For the last week or so, as I try to sort all the research, I’ve been thinking about an article I recently read. The subject was the biographer’s voice. If the biographer’s voice doesn’t emerge, then it’s nothing more than transcription. That’s a sobering observation. If I’d wanted to be a stenographer, I would have gotten a different kind of training. My hand, my critical eye, will be present in the shape of the finished project, but I have to create a place for myself in the story of someone else’s life. I hope to be there in the transitions, those spots where meaning and connections are made. And, I have to accomplish that in such a way that the whole reads as though there is one voice only. It will take deft handling.

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Biographers’ Ethics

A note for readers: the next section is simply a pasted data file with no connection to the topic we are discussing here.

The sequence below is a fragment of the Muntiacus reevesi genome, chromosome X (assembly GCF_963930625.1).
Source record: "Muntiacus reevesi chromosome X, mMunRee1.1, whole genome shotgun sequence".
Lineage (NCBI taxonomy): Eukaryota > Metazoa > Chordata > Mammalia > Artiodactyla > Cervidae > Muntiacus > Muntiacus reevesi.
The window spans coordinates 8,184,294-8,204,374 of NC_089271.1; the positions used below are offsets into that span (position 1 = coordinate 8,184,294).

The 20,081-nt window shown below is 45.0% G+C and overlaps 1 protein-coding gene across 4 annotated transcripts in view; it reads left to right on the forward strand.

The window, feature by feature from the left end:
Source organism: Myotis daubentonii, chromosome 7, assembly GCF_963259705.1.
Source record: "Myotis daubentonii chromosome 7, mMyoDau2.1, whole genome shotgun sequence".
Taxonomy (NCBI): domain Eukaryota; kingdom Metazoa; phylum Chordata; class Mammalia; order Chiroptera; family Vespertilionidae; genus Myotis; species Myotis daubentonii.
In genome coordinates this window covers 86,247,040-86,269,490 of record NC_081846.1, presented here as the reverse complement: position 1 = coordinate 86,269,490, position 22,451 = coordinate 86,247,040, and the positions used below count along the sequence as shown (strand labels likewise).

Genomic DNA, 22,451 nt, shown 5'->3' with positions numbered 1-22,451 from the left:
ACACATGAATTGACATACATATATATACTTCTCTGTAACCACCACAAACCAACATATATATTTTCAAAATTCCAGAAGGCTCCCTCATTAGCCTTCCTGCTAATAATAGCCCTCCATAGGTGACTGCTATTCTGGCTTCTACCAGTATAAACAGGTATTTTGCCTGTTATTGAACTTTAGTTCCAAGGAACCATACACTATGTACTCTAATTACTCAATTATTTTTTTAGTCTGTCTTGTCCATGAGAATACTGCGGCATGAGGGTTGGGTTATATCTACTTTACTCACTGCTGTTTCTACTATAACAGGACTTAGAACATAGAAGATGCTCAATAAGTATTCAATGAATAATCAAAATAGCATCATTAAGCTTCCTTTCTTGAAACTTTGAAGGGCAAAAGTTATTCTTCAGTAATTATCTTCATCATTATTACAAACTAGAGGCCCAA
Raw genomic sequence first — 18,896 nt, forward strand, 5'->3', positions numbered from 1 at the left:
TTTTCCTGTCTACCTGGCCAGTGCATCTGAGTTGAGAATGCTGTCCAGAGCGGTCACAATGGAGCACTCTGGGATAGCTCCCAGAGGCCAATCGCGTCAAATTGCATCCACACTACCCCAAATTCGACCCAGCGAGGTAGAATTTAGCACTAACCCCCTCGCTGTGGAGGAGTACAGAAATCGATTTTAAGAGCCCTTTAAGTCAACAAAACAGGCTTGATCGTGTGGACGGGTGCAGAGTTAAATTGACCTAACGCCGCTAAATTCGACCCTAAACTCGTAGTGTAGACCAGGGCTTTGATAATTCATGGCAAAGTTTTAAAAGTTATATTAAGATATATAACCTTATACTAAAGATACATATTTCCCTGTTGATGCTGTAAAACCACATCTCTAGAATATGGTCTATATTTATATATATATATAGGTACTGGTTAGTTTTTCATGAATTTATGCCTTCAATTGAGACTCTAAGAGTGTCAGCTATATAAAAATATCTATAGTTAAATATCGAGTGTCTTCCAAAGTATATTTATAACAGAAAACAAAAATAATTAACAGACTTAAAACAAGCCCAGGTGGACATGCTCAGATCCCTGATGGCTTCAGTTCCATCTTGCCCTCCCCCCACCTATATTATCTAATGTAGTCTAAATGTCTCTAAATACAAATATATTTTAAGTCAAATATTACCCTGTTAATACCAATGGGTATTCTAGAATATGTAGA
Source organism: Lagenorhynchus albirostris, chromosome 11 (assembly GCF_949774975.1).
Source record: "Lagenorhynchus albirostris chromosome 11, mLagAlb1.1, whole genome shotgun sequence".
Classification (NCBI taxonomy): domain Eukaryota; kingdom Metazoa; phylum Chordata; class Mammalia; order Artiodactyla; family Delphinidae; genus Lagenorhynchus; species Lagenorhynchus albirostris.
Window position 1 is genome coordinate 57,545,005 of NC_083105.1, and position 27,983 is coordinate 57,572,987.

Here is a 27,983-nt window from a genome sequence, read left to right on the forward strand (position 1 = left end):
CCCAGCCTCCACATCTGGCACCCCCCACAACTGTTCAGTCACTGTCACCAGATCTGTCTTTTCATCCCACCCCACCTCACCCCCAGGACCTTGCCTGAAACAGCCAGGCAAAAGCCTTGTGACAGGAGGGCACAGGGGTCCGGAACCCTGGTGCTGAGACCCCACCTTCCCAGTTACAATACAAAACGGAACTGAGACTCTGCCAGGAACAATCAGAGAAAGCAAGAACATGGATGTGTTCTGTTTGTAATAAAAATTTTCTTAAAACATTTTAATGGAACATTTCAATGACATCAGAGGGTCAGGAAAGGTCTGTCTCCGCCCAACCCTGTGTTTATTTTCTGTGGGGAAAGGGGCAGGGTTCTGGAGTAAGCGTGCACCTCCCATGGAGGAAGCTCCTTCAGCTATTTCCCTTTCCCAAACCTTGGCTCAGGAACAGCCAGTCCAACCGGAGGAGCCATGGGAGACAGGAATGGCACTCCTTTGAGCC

A friend happily informed me over dinner that I was a professional writer. Until I heard him say it, right out loud, I didn’t realize it, feel it, fully. We’re all secretly frauds, after all. And, my head had been down for years, as I scrabbled to make a living. I’d been teaching a lot, but for the first time, I was working on a project big enough to support me. A biography. Lifewriting is my doctoral specialization, but, when I prepared my requisite ethics approval and protocol for the degree, no one asked me if I’d be having sex with my subjects. Later, my publisher didn’t ask about that, either.

I was asked if I’d be experimenting with live subjects, but I thought that was covered by an explanation of my research and interview strategies.  I didn’t read the question as a euphemism. And, I did state that I agreed with Plath’s biographer, Anne Stevenson, not to include anything that would harm the living without serving any good purpose for the story. I meant it. There were some alcoholics in my subject group, but I didn’t out them individually. I made my point by discussing the overarching effects on the group. A biography isn’t exactly a tell all.